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The Butte daily bulletin. [volume] (Butte, Mont.) 1918-1921, October 14, 1919, Image 1

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FOO V FAMIE IN N. _ /
Threatens as Result of Almost Complete Traffic Tieu
TELEPHONES l WE PREACH THE CLASS STRUGGLE IN THE INTERESTS OF THE WORKERS AS A CLASS I SUBSCRIPTION
Business Office-- ..2 2RATE
Editorial Rooms ...... 292 One Month$. 00
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Subscribers Will Confer a Fay- Six Months....... 00
orh by Calling 52 When Paper
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(iL. ..- ,.I'\ 1. ThlSI .1 PRICE FIVE CE 1NTS
GARY'S COSSACKS SHOOT AND BEAT WORKERS
YOUNGSTOWN STEEL COSSACKS
RUTHLESSLY CLUB WORKERS
(Special United Press Wire.)
Youngstown, 0., Oct. 14.-One man was shot, many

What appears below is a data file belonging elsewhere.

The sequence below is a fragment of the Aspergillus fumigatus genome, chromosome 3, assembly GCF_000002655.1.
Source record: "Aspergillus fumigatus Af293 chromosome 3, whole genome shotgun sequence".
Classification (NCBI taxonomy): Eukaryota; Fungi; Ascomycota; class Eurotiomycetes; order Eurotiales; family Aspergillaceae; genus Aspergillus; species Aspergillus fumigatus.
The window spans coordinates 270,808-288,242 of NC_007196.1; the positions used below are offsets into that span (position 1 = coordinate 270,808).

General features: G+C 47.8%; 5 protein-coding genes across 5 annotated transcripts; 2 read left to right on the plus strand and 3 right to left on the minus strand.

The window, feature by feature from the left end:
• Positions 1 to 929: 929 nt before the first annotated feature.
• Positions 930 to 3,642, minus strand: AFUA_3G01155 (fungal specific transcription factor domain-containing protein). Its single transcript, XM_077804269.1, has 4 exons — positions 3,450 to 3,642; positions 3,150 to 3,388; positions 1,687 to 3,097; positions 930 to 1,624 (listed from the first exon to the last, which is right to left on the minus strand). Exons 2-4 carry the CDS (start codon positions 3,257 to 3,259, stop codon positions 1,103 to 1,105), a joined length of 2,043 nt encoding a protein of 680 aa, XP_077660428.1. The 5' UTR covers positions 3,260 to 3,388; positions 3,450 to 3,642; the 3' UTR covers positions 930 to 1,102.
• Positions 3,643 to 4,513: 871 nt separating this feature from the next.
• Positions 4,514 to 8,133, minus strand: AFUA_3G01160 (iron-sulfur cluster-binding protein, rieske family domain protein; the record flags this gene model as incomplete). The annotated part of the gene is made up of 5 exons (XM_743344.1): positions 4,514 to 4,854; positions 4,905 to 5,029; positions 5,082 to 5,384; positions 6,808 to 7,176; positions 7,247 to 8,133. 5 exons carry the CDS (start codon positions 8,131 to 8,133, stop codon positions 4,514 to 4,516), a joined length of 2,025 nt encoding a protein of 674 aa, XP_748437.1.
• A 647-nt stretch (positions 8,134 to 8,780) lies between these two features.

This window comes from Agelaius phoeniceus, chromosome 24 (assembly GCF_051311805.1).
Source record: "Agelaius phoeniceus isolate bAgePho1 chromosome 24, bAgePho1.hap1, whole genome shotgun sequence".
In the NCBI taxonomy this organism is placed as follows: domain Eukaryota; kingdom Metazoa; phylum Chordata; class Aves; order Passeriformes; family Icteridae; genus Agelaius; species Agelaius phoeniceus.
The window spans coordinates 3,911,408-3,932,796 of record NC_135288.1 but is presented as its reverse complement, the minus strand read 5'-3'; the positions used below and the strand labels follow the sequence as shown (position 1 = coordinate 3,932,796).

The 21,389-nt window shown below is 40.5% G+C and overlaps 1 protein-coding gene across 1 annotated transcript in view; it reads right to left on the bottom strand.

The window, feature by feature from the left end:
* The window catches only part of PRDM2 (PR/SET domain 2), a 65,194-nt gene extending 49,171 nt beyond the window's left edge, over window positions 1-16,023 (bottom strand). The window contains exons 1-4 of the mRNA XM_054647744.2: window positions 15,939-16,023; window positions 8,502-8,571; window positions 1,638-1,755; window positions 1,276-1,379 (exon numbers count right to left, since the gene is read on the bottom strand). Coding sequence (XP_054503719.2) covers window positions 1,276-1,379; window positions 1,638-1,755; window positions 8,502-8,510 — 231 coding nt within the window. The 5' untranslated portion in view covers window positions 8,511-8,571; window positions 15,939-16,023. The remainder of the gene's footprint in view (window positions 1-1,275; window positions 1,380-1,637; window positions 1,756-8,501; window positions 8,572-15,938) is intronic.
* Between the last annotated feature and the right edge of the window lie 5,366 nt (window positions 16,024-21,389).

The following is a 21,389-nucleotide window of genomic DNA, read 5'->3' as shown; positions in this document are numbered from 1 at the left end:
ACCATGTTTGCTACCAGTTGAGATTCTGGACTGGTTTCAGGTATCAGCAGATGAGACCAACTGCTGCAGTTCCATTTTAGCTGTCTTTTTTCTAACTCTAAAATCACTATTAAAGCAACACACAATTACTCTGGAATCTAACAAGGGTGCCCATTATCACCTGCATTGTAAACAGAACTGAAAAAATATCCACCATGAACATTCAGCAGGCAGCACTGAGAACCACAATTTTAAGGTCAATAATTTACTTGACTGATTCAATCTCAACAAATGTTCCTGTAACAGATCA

were beaten and several were arrested when the strik
ers and the police clashed at the plant of the Carnegie
Steel company here early today.
The rioting was precipitated when the police attempt
ed to disperse a crowd of men who were stoning work
ers attempting to return to work.
Youngstown, O.. Oct. 1 4.--Despite
expectations of trouble following dis
orders early yesterday, last night.
passed quietly in the Mahoning valley
district.
While the steel mill heads declared
many men had returned to work, Sec
retary J. F. 'McFadden of the strik
ers asserted his men were still hold
ing firm and backed his assertion by
showing that of 37,000 who had quit
in the district at Youngstown, East
Youngstown and Lowellville, only
6,000 had returned to work. Esti
mates place the number of aliens who
have left Youngstown since the,